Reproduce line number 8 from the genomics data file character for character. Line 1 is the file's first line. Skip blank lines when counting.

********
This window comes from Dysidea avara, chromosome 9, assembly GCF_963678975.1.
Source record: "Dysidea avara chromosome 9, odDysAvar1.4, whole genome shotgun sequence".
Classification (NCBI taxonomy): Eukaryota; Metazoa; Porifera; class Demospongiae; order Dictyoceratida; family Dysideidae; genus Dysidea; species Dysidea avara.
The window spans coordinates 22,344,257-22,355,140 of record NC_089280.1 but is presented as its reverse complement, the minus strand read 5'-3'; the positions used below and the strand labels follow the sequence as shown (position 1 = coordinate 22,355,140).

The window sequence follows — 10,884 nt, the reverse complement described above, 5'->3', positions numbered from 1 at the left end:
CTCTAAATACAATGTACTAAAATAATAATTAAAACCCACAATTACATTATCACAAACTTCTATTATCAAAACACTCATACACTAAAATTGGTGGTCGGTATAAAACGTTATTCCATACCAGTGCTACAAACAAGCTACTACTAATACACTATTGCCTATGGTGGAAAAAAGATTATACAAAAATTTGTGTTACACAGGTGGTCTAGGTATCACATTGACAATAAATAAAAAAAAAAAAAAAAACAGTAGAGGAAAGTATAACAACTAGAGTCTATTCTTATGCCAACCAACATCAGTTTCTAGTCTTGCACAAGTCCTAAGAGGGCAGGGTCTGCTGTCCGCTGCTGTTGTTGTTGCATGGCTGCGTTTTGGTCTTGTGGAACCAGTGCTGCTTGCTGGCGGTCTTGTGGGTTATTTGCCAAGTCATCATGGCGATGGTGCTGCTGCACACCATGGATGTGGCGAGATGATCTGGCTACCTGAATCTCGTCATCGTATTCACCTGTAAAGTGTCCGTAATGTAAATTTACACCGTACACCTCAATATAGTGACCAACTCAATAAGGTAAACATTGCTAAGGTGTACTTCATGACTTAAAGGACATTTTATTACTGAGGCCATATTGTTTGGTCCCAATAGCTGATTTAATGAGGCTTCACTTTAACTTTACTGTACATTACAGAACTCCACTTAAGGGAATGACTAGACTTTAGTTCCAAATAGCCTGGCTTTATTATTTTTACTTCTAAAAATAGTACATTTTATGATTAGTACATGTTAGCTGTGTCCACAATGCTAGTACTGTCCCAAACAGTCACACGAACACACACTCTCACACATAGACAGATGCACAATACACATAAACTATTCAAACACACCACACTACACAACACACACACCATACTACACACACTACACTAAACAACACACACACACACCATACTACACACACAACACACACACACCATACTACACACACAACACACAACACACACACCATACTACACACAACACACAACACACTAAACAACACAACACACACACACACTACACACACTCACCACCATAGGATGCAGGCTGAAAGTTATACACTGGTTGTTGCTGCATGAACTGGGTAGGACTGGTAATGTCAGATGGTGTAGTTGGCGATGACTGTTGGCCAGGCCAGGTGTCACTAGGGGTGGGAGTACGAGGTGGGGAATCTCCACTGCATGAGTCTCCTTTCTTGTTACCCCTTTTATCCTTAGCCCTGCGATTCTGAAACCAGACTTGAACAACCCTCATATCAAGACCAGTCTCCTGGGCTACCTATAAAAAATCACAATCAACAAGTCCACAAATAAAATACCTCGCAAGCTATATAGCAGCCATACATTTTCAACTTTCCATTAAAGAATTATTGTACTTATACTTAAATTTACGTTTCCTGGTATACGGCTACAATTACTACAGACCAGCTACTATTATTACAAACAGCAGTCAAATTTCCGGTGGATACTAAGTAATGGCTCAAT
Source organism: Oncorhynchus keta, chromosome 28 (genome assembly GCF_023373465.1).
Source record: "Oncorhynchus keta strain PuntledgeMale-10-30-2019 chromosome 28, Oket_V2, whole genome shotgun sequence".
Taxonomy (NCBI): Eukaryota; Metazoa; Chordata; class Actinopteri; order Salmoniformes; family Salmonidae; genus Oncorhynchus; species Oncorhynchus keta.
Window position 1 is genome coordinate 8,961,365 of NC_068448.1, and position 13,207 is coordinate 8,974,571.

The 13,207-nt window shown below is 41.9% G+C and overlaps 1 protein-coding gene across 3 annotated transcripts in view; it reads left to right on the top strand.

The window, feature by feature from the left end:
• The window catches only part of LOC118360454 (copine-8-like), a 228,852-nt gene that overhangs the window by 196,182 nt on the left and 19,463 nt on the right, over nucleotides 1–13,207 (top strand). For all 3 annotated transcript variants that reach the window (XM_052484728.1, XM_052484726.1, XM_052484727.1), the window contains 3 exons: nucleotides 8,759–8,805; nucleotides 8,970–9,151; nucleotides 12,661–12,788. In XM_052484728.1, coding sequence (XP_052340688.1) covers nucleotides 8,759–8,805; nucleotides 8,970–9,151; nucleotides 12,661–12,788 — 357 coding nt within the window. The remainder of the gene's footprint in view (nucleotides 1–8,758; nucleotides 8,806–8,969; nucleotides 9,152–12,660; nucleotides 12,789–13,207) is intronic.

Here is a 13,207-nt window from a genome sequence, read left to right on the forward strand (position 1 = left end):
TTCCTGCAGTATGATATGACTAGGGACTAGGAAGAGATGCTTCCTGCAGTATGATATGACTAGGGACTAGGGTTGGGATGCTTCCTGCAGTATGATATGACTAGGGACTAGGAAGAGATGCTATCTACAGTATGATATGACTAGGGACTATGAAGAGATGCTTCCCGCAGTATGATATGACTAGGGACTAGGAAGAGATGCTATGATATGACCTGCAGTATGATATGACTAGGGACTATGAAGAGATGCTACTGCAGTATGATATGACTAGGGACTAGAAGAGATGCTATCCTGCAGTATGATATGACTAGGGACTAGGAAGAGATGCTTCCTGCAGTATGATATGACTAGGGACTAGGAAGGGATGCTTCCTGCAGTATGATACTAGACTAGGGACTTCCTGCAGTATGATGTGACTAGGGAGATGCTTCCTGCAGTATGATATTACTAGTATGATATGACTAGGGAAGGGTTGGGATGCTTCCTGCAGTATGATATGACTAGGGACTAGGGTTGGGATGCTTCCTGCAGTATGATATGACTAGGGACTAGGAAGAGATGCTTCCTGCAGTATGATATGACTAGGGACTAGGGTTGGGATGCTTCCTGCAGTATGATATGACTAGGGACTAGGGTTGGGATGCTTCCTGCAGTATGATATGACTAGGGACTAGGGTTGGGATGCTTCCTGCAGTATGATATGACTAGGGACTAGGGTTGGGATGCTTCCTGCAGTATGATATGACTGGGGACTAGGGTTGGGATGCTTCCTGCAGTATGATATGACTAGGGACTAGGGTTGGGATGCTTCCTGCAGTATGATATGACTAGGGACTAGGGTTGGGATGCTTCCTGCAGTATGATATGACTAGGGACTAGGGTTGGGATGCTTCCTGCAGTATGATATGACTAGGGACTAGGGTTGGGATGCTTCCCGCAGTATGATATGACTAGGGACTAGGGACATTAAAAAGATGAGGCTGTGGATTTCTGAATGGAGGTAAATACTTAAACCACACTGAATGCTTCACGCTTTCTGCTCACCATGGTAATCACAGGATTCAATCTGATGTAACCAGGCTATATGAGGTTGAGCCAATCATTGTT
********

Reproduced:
Source record: "Oncorhynchus keta strain PuntledgeMale-10-30-2019 chromosome 28, Oket_V2, whole genome shotgun sequence".